Hospital demolition noise bothers neighbors

With demolition of the old GW Hospital entering its third week, some students living near the site expressed concern about the loud noise caused by the destruction.

The 55-year-old building, located across the street from Jacqueline Bouvier Kennedy Onassis and Munson halls, is being razed with a claw and wrecking ball. Demolition, which is conducted Monday to Saturday from 7 a.m. to 7 p.m., is expected to last until December.

Some students said the excessive noise produced by the demolition has become a daily nuisance.

“I have a room facing the site and I’m woken up every morning at 7 a.m.,” said sophomore Marcie Kohenak, who lives in Munson Hall.

Other students said they are concerned about the clouds of debris generated by the demolition.

“My allergies have definitely been affected by the dust. It can’t be good for you,” said junior Valorie Dubovsky, a JBKO resident.

Although the demolition has not impeded access to residence halls, the University blocked off the section of I Street bordering the site.

GW posted flyers and held information sessions in the affected residence halls.

Bob Ludwig, interim director of media relations, said GW has made an effort to gauge students’ reactions to the demolition and that he has not received any complaints.

“We want to make sure people are updated and notified about the demolition,” Ludwig said.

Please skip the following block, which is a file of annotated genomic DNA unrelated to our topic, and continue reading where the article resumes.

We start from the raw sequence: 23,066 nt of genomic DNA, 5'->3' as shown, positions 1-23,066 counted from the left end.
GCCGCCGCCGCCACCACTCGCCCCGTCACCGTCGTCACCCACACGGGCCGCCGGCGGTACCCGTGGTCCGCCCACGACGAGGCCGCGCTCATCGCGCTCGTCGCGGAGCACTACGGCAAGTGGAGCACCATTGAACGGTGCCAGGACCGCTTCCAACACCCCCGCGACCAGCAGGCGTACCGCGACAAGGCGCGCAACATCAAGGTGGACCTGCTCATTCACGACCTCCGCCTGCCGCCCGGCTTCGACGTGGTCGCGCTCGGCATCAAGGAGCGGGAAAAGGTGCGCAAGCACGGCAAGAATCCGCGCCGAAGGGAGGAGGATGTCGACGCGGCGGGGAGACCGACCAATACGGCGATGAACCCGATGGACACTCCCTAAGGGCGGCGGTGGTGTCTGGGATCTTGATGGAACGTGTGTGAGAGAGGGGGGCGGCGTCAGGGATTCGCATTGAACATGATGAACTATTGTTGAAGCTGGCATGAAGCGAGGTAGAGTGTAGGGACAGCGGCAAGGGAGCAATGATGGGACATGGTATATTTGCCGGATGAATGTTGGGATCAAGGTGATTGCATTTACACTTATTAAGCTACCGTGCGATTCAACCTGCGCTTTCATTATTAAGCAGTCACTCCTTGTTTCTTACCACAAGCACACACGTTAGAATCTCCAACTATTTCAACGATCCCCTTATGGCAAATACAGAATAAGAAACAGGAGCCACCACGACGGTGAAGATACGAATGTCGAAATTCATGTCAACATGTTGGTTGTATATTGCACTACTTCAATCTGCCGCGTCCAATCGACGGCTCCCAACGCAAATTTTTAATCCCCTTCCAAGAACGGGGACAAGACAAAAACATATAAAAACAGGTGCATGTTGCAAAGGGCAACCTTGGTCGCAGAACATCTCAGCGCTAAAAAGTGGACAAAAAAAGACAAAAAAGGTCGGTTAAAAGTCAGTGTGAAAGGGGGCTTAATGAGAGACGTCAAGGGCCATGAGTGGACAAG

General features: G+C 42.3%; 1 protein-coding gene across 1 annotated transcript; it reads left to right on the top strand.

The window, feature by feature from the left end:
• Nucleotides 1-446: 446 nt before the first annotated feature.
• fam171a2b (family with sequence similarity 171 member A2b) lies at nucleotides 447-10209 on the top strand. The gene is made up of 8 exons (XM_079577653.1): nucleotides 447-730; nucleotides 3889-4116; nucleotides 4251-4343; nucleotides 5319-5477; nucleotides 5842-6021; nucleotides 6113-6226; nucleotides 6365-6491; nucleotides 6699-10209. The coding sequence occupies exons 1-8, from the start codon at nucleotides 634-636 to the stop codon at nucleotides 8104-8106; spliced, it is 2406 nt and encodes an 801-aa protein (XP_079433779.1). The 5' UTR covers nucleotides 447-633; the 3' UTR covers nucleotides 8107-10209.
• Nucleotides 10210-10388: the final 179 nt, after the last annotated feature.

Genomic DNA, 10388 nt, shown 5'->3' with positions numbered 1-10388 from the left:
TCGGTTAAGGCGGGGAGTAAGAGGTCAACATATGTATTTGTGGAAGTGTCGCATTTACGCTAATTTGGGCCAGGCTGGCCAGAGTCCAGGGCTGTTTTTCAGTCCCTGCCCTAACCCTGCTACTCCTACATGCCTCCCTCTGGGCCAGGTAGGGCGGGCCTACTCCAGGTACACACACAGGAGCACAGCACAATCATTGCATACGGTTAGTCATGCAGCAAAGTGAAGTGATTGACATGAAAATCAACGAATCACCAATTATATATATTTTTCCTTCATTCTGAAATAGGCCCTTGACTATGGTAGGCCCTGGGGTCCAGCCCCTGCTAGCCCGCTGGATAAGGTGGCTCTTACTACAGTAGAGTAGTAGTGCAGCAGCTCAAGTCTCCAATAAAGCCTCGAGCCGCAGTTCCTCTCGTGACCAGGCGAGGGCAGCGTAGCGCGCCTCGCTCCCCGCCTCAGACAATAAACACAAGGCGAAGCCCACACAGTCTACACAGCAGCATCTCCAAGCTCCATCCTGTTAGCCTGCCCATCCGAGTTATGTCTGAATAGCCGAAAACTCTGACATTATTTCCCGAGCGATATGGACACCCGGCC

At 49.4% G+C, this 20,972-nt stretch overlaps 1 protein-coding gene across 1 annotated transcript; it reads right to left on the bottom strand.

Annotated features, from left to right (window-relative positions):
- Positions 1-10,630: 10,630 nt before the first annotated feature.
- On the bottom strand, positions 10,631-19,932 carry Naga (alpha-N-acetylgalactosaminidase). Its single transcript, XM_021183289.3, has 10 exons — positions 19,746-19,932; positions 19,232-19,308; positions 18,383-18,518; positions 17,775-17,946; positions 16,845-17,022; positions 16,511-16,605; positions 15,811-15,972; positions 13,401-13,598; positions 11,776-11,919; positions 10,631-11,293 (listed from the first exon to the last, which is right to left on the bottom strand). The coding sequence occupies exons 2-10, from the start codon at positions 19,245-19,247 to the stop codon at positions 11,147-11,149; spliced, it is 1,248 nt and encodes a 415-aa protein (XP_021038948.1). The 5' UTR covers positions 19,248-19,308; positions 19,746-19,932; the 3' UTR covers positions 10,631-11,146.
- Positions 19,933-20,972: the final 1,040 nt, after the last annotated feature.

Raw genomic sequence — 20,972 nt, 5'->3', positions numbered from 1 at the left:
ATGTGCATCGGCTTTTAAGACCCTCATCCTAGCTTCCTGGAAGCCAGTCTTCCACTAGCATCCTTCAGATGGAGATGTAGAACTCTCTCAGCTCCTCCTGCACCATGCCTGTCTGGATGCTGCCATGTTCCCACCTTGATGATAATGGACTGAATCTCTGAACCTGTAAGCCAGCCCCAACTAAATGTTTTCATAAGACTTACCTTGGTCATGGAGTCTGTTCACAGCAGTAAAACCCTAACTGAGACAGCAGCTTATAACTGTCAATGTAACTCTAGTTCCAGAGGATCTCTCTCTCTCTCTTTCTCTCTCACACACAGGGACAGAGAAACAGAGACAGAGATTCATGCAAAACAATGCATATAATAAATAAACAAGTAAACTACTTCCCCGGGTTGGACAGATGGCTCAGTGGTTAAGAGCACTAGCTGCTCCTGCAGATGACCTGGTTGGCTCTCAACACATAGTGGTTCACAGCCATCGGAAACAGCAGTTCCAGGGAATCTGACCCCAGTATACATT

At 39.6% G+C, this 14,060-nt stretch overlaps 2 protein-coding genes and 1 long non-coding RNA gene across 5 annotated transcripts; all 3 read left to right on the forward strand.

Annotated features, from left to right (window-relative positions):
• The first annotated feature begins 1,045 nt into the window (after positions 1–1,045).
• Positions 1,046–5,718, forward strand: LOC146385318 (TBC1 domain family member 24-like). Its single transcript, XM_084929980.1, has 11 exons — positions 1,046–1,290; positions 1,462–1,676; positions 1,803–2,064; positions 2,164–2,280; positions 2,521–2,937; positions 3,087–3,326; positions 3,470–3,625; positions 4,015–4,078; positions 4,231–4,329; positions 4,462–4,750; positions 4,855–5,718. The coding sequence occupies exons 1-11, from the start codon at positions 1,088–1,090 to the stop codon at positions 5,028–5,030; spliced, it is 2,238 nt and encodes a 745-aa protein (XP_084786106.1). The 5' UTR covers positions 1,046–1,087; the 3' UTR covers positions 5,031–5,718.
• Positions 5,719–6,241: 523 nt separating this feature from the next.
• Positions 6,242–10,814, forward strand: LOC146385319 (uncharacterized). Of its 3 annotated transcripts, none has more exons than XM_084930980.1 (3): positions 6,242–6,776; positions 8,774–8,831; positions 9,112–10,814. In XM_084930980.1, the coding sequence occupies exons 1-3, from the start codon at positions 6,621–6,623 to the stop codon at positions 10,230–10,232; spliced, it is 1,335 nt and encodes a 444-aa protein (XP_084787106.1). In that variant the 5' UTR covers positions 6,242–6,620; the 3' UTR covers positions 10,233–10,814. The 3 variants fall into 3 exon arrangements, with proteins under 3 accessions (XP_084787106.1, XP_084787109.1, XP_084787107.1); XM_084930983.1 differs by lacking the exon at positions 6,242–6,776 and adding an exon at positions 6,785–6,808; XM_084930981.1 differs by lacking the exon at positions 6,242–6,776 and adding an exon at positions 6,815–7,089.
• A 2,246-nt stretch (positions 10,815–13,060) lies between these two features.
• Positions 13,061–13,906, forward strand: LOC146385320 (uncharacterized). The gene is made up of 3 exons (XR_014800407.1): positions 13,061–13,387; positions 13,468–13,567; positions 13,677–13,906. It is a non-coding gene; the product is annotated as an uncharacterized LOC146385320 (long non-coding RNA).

“This is new for us as far as the scale of the demolition, but everybody anticipates that things will go smoothly,” he added. “We want to do things as quickly and safely as possible.”

Before the demolition began, Enviro Control, a company that specializes in hazardous waste disposal, removed asbestos from the hospital, Ludwig said.

Some students said GW could have done a better job of keeping students informed.

“They did not let students know well enough,” sophomore Mike Hunkee said. “There was an optional information session planned, but

few people went.

Others said the demolition has not had an impact on their lives, adding that they wake up early regardless of the noise produced by the crushing and twisting of metal.

“I’ve really had no problems with the demolition so far. It’s just cool to watch,” said junior Stephen Mares, a JBKO resident.

Although part of I Street was closed to pedestrians Saturday, many passersby said they have not been inconvenienced by the demolition, adding that the University has kept them well-informed.

“I don’t think it’s really dangerous. They told us the dust wasn’t noxious, so I’m not worried,” senior Melissa Carter said.

“It’s not dangerous from what I can see,” sophomore MaryKate Martelon said. “The workers are always concerned and telling people where to go.”

Students said there have been no problems getting in and out of residence halls, despite the increase in pedestrian traffic resulting from the partial closure of I Street.

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